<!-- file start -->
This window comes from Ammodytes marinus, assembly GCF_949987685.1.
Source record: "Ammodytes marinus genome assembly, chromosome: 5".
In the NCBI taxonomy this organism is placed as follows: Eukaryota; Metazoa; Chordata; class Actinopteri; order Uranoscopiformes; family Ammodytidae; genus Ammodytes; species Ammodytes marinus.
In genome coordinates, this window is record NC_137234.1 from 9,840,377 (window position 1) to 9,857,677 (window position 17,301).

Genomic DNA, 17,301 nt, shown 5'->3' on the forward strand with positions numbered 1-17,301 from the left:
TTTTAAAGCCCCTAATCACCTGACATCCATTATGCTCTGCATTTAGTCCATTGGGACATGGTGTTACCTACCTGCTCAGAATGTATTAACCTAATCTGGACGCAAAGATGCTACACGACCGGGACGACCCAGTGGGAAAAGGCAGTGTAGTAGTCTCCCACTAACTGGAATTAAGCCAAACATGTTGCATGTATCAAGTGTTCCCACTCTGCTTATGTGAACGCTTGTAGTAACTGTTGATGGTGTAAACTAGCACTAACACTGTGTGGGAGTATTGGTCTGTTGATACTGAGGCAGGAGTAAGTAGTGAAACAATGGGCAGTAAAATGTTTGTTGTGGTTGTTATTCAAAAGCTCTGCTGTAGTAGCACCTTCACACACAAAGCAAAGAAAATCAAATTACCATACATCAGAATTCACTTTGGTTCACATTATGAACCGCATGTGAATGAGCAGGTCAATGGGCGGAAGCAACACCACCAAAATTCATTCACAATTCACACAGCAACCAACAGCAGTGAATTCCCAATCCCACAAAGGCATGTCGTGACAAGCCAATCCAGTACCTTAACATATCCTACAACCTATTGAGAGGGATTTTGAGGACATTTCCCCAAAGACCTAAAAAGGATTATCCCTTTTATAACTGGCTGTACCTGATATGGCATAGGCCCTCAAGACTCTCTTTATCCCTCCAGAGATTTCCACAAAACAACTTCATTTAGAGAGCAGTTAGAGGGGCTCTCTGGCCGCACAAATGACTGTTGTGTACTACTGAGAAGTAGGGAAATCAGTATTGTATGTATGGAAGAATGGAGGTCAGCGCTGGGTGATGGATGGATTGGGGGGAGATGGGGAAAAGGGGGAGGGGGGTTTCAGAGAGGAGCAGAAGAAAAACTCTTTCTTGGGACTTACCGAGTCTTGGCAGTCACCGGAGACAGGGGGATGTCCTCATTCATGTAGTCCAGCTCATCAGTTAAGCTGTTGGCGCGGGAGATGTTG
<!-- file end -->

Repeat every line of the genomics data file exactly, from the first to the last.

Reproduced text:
This window comes from Ammodytes marinus, assembly GCF_949987685.1.
Source record: "Ammodytes marinus genome assembly, chromosome: 5".
In the NCBI taxonomy this organism is placed as follows: Eukaryota; Metazoa; Chordata; class Actinopteri; order Uranoscopiformes; family Ammodytidae; genus Ammodytes; species Ammodytes marinus.
In genome coordinates, this window is record NC_137234.1 from 9,840,377 (window position 1) to 9,857,677 (window position 17,301).

Genomic DNA, 17,301 nt, shown 5'->3' on the forward strand with positions numbered 1-17,301 from the left:
TTTTAAAGCCCCTAATCACCTGACATCCATTATGCTCTGCATTTAGTCCATTGGGACATGGTGTTACCTACCTGCTCAGAATGTATTAACCTAATCTGGACGCAAAGATGCTACACGACCGGGACGACCCAGTGGGAAAAGGCAGTGTAGTAGTCTCCCACTAACTGGAATTAAGCCAAACATGTTGCATGTATCAAGTGTTCCCACTCTGCTTATGTGAACGCTTGTAGTAACTGTTGATGGTGTAAACTAGCACTAACACTGTGTGGGAGTATTGGTCTGTTGATACTGAGGCAGGAGTAAGTAGTGAAACAATGGGCAGTAAAATGTTTGTTGTGGTTGTTATTCAAAAGCTCTGCTGTAGTAGCACCTTCACACACAAAGCAAAGAAAATCAAATTACCATACATCAGAATTCACTTTGGTTCACATTATGAACCGCATGTGAATGAGCAGGTCAATGGGCGGAAGCAACACCACCAAAATTCATTCACAATTCACACAGCAACCAACAGCAGTGAATTCCCAATCCCACAAAGGCATGTCGTGACAAGCCAATCCAGTACCTTAACATATCCTACAACCTATTGAGAGGGATTTTGAGGACATTTCCCCAAAGACCTAAAAAGGATTATCCCTTTTATAACTGGCTGTACCTGATATGGCATAGGCCCTCAAGACTCTCTTTATCCCTCCAGAGATTTCCACAAAACAACTTCATTTAGAGAGCAGTTAGAGGGGCTCTCTGGCCGCACAAATGACTGTTGTGTACTACTGAGAAGTAGGGAAATCAGTATTGTATGTATGGAAGAATGGAGGTCAGCGCTGGGTGATGGATGGATTGGGGGGAGATGGGGAAAAGGGGGAGGGGGGTTTCAGAGAGGAGCAGAAGAAAAACTCTTTCTTGGGACTTACCGAGTCTTGGCAGTCACCGGAGACAGGGGGATGTCCTCATTCATGTAGTCCAGCTCATCAGTTAAGCTGTTGGCGCGGGAGATGTTG